Some cool scenes, a few interesting new concepts, but ultimately Herbert's vision is starting to fray and th
The classic biblical conundrum - are the sins of the father really inherited by the son?
Yes, CoD went a lot further in analyzing religion and society than the previous book which I found interesting, but more interesting was the current day metaphor with society's "progress" without regard to the costs involved. Who is going to pay for our excesses today, and how will they go about fixing them?
The Preacher seemed a powerful figure at the beginning of the story, but by the end I almost felt sorr
Eric Allen
Children of Dune
Book 3 of the Dune Chronicles
By Frank Herbert

A Dune Retrospective by Eric Allen.

This book is a bit of a hard one for me to rate, because parts of it are so good, while others are so not. Everyone likes to say that Dune Messiah is a bridge between the events of Dune and Children of Dune. However, most people do not realize two things about this series. First was that Herbert meant to stop after Dune Messiah. And Second, when he finally decided he had more story to tell, seven ye
Man, I keep reading these things cause I hear number four is pretty f'd up in an entertaining way, but after this one I'm beginning to wonder if it's possible for Herbert to write an entertaining book. Well, won't that be egg on my face...

Also: You know how when you read any given fiction, no matter the quality, you manage to find one character who you like/can emphasize with/who you're sort of rooting for to not get totally screwed over by whatever's happening. Man, not the Dune books. I came t
5.5 stars. I am absolutely blown away by how good this series is. While I rated Dune slightly higher than Dune Messiah and this book (simply based on it beign the first of the series and therefore getting the nod for originality and the groundbraking nature of the narrative), I actually ENJOYED Messiah and this book even more than book 1. Definitely don't stop after Book 1. A must read for all science fiction fans. HIGHEST POSSIBLE RECOMMENDATION!!

Nominee: Hugo Award for Best Science Fiction Nov
Michael Tildsley
This one is officially my favorite of the series. Herbert's narrative style has been honed and refined in this sequel. The result is a novel with a lot more showing and a lot less telling. The telling that remains now is there mostly to help the reader bridge the nine year gap between novels.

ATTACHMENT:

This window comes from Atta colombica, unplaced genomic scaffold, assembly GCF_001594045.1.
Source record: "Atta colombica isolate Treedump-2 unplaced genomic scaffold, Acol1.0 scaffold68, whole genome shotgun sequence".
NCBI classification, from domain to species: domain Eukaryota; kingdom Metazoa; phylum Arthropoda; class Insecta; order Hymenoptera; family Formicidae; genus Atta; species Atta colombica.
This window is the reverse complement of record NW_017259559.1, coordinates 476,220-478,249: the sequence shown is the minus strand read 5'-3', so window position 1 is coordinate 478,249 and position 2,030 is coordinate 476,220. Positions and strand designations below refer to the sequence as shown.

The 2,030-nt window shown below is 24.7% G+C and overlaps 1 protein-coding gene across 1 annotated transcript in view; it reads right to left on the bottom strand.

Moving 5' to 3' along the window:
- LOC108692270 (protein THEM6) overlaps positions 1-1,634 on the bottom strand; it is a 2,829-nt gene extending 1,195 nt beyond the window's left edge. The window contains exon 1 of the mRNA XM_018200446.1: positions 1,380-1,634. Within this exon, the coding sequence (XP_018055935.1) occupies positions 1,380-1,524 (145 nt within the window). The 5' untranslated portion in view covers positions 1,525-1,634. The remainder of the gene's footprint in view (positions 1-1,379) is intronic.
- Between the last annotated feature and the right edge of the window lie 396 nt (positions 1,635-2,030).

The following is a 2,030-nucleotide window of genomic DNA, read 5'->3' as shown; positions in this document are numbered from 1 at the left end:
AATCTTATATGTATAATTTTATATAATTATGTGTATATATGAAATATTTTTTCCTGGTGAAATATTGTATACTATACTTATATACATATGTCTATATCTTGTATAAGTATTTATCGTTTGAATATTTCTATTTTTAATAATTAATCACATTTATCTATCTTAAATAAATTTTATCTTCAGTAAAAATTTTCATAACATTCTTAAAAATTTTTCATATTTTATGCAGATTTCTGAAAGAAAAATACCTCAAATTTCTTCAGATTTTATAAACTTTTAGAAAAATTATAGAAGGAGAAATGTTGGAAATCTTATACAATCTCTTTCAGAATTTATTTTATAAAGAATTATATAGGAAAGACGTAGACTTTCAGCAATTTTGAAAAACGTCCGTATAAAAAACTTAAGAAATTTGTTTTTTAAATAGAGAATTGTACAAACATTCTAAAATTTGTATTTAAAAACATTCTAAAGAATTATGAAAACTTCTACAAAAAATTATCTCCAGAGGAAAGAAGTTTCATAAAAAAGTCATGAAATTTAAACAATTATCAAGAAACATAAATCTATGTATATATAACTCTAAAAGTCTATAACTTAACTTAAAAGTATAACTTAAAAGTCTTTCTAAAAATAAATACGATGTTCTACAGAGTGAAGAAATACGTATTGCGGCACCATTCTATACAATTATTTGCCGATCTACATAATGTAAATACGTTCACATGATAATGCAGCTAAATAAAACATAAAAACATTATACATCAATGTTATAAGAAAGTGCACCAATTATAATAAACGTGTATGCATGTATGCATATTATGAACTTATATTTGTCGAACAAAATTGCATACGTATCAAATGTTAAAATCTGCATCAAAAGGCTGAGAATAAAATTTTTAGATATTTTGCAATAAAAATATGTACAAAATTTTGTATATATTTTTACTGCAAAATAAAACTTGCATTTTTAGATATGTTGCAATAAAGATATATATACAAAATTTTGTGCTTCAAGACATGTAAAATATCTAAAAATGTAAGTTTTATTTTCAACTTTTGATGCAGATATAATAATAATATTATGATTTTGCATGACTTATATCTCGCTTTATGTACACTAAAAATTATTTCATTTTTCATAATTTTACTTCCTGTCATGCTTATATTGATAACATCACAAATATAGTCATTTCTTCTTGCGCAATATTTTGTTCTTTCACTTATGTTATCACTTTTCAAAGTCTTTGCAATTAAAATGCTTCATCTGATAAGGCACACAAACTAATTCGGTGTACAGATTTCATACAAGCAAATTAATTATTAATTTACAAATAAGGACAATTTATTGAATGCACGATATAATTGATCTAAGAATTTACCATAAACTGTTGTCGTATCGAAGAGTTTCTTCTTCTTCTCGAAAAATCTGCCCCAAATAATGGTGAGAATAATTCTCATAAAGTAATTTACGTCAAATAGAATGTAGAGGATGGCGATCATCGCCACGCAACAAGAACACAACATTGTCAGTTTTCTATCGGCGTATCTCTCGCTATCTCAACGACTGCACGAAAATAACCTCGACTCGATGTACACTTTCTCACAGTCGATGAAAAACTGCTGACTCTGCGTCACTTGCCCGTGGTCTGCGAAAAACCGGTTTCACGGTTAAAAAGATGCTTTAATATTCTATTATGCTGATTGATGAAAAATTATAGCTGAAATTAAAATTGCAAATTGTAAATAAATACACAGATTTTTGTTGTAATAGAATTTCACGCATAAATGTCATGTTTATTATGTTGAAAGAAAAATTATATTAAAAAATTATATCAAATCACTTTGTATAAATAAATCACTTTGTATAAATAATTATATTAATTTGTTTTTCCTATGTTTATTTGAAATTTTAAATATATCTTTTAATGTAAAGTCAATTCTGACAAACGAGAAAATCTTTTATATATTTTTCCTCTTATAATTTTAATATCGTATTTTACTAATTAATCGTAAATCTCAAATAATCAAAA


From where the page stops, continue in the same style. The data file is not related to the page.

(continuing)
What can I say about the plot without giving anything away? It was far-reaching, character-filled, and cerebral. There is a short slump in the middle where I felt like Herbert could have cut this into two n
With a third of the book to go, I lost interest. The mystical (and often contradictory) mumbo-jumbo, the increasing sense that I was simply reading a recasting of Dune, the endless pregnant speeches that suggest more than they deliver, just drove me into the ground like a tent post. All of that said, I really enjoyed the first half of the book. Herbert's endless wheels-within-wheels plots, revenge, the weird cultures, etc., are pretty cool. However, by the end (among various outrages) I thought ...more
May 04, 2011 Demerzel rated it 3 of 5 stars  ·  review of another edition
Recommends it for: Science fiction fans, and to ones who seek an unorthodox way to delve into intensive philosophy.
This review won't make sense if you haven't read the book.

The problem with this part of the Dune series is the fact that a classic has evolved into a family story without much of a plot. Riding on the comfort of knowing that most of his characters are already well-established and well-loved (I do not add equally well-hated as all of the 'bad guys' tend to be wiped out at the end of every book in this series), Herbert proceeds to throw in another tale to preach to us more inspiring ideals. I wish
Benjamin Drucker
The Greatest Disappointment in the History of Literature
(described by me in an English assignment that I did at 5 AM while pulling an all-nighter)

Warning: Contains bad prose by a tired, annoying 11th grader from before he knew how to write well.

10/18/11 (22)
Children of Dune was a book that I wanted to read. Dune is among my most cherished novels, but I by and large disliked its first sequel (Dune Messiah) due to reasons that can be briefly summarized here for the sake of explaining why I looked